I haven’t even mentioned the Nem Nướng, Banh Xeo, or Chạo Tôm, or any of the other handful of menu items that I have enjoyed here. The best thing to do is just gather up a group of friends, head here after 1pm on a weekend and order as many things as you are in the mood for. Follow this up with some bubble tea next door, and some banh mi’s for your breakfast/lunch/dinner the following day(s). and you are SET!
Rogue 24 opened back in 2011, before Blagden Alley become so trendy, before every chef announced they would be opening up a restaurant in Shaw, before the laundromat across the street from my building was on the verge of collapse. For the first few years after it opened, despite its great reviews and incredibly close proximity to my apartment (it is literally a block away), I did not even think about trying it. I’m not quite sure it was not even on my radar. Perhaps it was because the owner/chef, RJ Cooper, does not have the most positive reputation. Perhaps because they were actually making people sign contracts before eating a meal there at first. Then last spring, my (real) roommate took me there for my birthday after realizing I still had never been. It was awesome! We sat in the SpiritsBar, the four seat bar in the far end of the dining room, where the wonderfully talented (and good looking) “chef-tender” Bryan Tetorakis prepared us some small plates from the bar menu and a few drinks. One of those drinks was a Boulavardier, which is a Negroni with bourbon. This drink basically changed my life. It honestly was the best drink I have ever had (which is probably not a hard title to come by since I spent college drinking rail vodka out of plastic bottles). My first experience at Rogue 24 there was so wonderful that I made it my go-to neighborhood spot with my then-boyfriend. It is the perfect place to pop-in for a great cocktail (probably a boulavardier) before a night out, and also the best place to end an early night (also probably with a boulavardier). It got to the point where Bryan eventually refused to make me boulavardiers anymore, telling me that he worked too hard on the cocktail menu for me to be such a one-note drinker. Of course, every drink I have ordered from him since then has been spectacular as well.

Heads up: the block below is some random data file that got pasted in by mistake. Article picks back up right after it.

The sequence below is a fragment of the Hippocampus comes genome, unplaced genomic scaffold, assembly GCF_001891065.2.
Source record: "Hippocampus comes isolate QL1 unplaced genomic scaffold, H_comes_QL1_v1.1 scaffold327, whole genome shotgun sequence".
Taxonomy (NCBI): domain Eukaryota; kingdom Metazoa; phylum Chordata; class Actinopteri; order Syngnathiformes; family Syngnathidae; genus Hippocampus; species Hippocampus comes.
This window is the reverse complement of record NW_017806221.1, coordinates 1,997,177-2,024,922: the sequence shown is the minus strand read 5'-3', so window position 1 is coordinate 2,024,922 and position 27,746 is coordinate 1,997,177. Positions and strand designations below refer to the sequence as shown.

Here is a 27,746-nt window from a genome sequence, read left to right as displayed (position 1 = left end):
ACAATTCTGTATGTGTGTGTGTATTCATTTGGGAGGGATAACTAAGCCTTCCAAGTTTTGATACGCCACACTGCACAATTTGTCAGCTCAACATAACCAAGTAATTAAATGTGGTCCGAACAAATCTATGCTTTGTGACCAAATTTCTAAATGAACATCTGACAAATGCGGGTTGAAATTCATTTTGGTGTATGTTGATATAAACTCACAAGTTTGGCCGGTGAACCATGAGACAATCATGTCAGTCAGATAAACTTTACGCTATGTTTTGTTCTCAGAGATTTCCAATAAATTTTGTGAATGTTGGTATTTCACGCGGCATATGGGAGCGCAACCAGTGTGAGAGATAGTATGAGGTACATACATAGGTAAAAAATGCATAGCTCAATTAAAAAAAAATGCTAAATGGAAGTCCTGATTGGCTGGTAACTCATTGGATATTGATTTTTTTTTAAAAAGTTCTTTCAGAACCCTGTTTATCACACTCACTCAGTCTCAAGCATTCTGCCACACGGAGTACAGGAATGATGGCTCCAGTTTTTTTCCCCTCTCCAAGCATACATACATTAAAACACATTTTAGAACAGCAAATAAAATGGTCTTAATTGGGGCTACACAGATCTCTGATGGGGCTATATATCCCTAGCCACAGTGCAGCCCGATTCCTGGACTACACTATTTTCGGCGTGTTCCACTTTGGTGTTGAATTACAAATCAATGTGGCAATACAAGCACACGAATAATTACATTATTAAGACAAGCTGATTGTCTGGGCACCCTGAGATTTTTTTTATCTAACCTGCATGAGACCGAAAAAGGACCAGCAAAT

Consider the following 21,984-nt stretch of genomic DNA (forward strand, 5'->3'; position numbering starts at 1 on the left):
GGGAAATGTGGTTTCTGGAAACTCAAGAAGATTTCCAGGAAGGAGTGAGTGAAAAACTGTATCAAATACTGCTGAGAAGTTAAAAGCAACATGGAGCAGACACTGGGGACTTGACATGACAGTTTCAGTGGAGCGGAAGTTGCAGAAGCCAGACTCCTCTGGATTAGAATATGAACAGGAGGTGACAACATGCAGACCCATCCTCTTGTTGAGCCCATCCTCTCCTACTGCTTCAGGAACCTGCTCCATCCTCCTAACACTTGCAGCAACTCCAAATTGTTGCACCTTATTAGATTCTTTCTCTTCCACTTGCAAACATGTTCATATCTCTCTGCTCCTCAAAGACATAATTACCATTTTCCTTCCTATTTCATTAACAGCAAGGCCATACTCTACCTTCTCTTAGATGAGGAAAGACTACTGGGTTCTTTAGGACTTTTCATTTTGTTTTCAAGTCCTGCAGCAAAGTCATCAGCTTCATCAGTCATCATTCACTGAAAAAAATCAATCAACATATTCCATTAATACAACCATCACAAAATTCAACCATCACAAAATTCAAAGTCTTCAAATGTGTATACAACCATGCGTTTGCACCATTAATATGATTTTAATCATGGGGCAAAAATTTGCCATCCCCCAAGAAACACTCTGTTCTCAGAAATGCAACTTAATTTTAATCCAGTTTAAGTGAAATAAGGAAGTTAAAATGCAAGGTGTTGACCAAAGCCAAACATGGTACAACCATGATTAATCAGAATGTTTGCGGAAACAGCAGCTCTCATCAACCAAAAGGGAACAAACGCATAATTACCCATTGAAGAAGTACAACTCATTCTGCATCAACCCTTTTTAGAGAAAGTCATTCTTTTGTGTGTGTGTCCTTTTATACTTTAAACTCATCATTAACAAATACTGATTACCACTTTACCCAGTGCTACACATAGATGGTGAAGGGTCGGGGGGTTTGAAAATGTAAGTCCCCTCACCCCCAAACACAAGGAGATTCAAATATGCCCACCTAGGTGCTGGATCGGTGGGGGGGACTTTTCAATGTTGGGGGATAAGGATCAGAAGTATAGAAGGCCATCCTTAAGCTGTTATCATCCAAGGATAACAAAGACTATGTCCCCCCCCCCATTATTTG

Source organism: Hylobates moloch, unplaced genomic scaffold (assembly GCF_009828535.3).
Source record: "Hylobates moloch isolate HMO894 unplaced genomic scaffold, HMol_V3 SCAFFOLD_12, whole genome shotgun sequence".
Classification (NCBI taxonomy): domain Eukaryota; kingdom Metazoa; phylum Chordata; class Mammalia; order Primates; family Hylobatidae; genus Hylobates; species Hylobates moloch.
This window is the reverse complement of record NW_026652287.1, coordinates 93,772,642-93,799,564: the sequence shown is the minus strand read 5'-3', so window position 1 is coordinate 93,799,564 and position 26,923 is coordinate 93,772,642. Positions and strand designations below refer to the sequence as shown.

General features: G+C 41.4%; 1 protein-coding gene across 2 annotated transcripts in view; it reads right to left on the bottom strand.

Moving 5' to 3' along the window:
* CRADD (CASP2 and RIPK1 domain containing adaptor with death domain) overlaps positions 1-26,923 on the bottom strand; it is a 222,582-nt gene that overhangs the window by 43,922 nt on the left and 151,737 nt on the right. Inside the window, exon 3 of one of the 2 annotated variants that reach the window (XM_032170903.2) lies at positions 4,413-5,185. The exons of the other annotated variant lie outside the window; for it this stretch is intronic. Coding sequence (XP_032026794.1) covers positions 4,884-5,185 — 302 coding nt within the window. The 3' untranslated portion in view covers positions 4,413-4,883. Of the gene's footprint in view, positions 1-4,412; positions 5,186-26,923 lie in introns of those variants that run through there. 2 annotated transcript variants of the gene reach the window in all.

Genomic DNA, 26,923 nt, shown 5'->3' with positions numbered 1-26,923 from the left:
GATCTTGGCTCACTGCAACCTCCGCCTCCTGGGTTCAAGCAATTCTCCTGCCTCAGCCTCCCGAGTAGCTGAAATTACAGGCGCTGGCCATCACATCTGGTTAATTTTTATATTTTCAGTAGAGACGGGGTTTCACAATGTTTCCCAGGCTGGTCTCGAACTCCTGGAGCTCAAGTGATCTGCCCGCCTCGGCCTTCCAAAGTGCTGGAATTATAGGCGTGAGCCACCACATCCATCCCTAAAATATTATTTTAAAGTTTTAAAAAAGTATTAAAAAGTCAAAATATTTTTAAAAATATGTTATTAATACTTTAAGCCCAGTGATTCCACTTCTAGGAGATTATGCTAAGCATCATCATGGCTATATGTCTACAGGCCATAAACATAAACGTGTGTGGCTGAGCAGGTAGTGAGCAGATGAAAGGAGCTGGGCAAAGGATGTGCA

Recently, Bryan announced that he would be moving to San Diego in mid-May, so my roommate decided we had to go back for one last round of Boulavardiers. On the day of our roomie date, I could feel myself coming down with a cold, but told myself that alcohol probably just kills the germs causing my sore throat, right? The bar was booked up for the evening, so we sat in the front lounge area where the couches are incredibly comfortable, and I find myself accidentally molesting these giant white fluffy pillows. We both got boulavardiers to start, and they were just as good as the first time Bryan made me one. The drink is just so simple and delicious, slightly woodsy, a little syrupy, perfect for slow sipping. My second drink was slightly more tropical: bourbon, coconut and ginger beer. I sipped on this until I realized my blinks were getting longer and longer, and I was sinking deeper and deeper into the couch. I told my roommate I would have to bow out, and went to meet Stephan at my apartment where I made him massage my scalp while I continuously blew my nose, because my foreplay game is tight like that.